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Study Shows Higher Testosterone in the Morning May Equal Bigger Day Earnings for Financial Traders

Reviewed by Brunilda Nazario, MD on April 11, 2008
From the WebMD Archives

April 14, 2008 -- Does higher testosterone in the morning lead to higher earnings for the day? According to new research, maybe so, if you are a stockbroker.

Researchers from the University of Cambridge went to the trading floor of a mid-sized financial firm in London to track 17 brokers on the job for eight days.

The aim was to measure both their testosterone and cortisol levels twice a day. All the brokers were men, all were healthy, and all reported not taking any drugs. They also were interviewed each day to make sure they did not receive any outside news that may have affected their hormone levels. Testosterone and cortisol are hormones that work to regulate metabolism and determine mood.

Testosterone Finding

  • Daily testosterone was significantly higher on days when traders made more than their one-month average.
  • On days when the morning testosterone was higher, traders made a "significantly greater" profit.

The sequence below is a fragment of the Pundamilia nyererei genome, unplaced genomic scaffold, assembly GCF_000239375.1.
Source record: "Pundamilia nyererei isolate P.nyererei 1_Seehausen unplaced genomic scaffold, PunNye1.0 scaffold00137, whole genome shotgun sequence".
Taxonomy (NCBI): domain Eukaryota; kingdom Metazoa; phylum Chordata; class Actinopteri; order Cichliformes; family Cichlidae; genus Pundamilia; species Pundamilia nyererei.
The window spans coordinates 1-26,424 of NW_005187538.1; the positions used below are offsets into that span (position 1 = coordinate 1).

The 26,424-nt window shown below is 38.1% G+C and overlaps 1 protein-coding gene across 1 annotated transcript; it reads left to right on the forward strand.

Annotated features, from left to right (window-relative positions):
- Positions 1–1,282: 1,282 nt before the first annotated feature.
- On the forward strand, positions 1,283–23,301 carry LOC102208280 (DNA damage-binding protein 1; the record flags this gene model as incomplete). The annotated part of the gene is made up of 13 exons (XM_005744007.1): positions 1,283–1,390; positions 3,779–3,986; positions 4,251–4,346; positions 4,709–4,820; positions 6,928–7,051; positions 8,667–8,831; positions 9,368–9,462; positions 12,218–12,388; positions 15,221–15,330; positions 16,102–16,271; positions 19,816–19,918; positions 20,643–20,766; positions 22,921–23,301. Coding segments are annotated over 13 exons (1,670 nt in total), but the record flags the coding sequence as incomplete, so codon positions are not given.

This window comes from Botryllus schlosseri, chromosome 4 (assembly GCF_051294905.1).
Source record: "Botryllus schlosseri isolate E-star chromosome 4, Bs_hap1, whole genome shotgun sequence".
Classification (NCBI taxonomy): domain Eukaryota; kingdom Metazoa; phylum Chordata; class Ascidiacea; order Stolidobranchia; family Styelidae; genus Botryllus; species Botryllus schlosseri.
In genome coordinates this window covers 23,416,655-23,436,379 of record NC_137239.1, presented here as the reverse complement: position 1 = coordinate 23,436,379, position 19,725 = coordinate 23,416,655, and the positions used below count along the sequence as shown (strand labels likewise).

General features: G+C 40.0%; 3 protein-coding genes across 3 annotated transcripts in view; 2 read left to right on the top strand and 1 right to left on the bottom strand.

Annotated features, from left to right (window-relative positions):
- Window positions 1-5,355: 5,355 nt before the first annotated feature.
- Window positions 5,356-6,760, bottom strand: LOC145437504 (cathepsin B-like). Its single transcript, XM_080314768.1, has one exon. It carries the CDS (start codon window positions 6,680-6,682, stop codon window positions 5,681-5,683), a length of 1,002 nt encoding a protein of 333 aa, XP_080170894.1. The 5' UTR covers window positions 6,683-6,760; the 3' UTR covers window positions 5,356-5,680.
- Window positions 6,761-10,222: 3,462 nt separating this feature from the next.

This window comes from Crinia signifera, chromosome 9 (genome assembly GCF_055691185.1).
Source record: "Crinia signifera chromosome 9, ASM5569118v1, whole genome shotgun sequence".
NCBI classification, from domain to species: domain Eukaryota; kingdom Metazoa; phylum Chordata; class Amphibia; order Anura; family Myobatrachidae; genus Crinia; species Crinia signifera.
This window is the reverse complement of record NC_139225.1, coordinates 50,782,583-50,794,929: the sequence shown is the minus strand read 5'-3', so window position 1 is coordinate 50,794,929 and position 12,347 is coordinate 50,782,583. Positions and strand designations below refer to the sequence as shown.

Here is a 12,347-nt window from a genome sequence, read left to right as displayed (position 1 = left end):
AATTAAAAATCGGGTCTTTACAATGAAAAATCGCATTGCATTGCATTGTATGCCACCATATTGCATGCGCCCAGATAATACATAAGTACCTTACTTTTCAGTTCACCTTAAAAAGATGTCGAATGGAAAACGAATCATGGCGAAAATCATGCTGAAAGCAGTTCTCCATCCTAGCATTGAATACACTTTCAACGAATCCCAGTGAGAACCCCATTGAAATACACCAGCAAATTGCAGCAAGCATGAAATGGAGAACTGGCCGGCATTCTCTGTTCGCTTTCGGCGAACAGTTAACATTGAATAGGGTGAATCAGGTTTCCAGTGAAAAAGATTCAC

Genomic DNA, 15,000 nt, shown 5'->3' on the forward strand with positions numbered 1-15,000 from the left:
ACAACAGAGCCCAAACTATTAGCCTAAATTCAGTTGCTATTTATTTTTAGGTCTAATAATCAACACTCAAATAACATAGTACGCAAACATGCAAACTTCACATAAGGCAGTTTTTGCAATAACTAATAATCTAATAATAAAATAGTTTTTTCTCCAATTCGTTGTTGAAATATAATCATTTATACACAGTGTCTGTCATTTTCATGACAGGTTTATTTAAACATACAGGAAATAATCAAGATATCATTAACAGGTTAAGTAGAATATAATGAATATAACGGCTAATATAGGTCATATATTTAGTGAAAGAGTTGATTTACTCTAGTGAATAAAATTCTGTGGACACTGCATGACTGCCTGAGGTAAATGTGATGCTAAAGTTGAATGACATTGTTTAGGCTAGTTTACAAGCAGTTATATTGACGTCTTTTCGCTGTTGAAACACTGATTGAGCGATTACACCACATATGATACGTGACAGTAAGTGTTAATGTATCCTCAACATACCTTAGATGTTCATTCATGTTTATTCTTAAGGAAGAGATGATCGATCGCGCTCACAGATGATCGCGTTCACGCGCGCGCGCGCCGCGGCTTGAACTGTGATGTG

• Study authors write that the findings suggest "high morning testosterone predicts greater profitability for the rest of the day."


Testosterone is associated with winning and risk taking.

Study authors John M. Coates and Joe Herbert speculate that if testosterone continues to climb or stays persistently elevated, it could begin to have the opposite effect, for instance creating harmful risk taking, being overly impulsive, or seeking out unhealthy thrills.

The study results appear in the Proceedings of the National Academy of Sciences.

Cortisol Connection

Researchers were surprised by what they found with the traders' cortisol levels. They wanted to see if cortisol levels rose during a stressful day of losses. Cortisol is known as one of the "fight or flight" hormones related to the body's response to stress.

Cortisol levels did not change wildly due to big losses but seemed more connected to the unknown, whether the trader was uncertain about whether he would lose or make money.

Both cortisol and testosterone have receptors in the brain. Researchers believe that as these hormones fluctuate, they may disrupt a trader's decision-making ability.

WebMD Health News



Coates, J. and Herbert, J. Proceedings of the National Academy of Sciences, online early edition.

News release, Proceedings of the National Academy of Sciences.

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